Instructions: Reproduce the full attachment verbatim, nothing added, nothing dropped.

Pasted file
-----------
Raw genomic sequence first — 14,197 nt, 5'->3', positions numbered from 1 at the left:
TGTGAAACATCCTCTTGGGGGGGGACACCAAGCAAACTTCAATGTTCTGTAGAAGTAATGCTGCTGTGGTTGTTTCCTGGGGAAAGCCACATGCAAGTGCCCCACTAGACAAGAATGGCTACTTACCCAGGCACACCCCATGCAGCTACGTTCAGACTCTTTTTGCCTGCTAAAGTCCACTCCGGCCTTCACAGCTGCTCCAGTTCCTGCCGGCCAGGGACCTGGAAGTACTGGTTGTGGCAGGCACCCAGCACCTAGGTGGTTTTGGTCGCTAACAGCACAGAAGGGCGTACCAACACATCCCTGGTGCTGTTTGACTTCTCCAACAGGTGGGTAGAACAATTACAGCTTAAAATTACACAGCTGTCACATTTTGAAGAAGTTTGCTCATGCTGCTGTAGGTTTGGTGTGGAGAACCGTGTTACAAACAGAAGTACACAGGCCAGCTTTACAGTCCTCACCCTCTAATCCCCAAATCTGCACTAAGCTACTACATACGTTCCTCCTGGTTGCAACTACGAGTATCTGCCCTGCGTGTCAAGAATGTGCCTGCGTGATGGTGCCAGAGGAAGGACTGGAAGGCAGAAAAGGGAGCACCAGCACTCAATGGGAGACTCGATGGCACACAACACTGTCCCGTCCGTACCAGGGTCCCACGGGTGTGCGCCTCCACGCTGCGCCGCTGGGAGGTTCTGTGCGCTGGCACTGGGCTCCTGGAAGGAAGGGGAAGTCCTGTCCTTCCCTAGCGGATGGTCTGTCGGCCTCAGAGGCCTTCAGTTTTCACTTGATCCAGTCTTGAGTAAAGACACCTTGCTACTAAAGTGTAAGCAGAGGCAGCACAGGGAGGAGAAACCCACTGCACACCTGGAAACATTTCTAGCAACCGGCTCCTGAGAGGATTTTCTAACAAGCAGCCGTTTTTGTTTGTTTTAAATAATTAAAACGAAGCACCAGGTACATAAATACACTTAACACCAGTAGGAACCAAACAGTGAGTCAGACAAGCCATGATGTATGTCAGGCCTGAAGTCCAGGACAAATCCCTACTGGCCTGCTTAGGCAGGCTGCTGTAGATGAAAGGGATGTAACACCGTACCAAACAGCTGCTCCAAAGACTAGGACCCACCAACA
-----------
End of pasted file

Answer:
Raw genomic sequence first — 14,197 nt, 5'->3', positions numbered from 1 at the left:
TGTGAAACATCCTCTTGGGGGGGGACACCAAGCAAACTTCAATGTTCTGTAGAAGTAATGCTGCTGTGGTTGTTTCCTGGGGAAAGCCACATGCAAGTGCCCCACTAGACAAGAATGGCTACTTACCCAGGCACACCCCATGCAGCTACGTTCAGACTCTTTTTGCCTGCTAAAGTCCACTCCGGCCTTCACAGCTGCTCCAGTTCCTGCCGGCCAGGGACCTGGAAGTACTGGTTGTGGCAGGCACCCAGCACCTAGGTGGTTTTGGTCGCTAACAGCACAGAAGGGCGTACCAACACATCCCTGGTGCTGTTTGACTTCTCCAACAGGTGGGTAGAACAATTACAGCTTAAAATTACACAGCTGTCACATTTTGAAGAAGTTTGCTCATGCTGCTGTAGGTTTGGTGTGGAGAACCGTGTTACAAACAGAAGTACACAGGCCAGCTTTACAGTCCTCACCCTCTAATCCCCAAATCTGCACTAAGCTACTACATACGTTCCTCCTGGTTGCAACTACGAGTATCTGCCCTGCGTGTCAAGAATGTGCCTGCGTGATGGTGCCAGAGGAAGGACTGGAAGGCAGAAAAGGGAGCACCAGCACTCAATGGGAGACTCGATGGCACACAACACTGTCCCGTCCGTACCAGGGTCCCACGGGTGTGCGCCTCCACGCTGCGCCGCTGGGAGGTTCTGTGCGCTGGCACTGGGCTCCTGGAAGGAAGGGGAAGTCCTGTCCTTCCCTAGCGGATGGTCTGTCGGCCTCAGAGGCCTTCAGTTTTCACTTGATCCAGTCTTGAGTAAAGACACCTTGCTACTAAAGTGTAAGCAGAGGCAGCACAGGGAGGAGAAACCCACTGCACACCTGGAAACATTTCTAGCAACCGGCTCCTGAGAGGATTTTCTAACAAGCAGCCGTTTTTGTTTGTTTTAAATAATTAAAACGAAGCACCAGGTACATAAATACACTTAACACCAGTAGGAACCAAACAGTGAGTCAGACAAGCCATGATGTATGTCAGGCCTGAAGTCCAGGACAAATCCCTACTGGCCTGCTTAGGCAGGCTGCTGTAGATGAAAGGGATGTAACACCGTACCAAACAGCTGCTCCAAAGACTAGGACCCACCAACA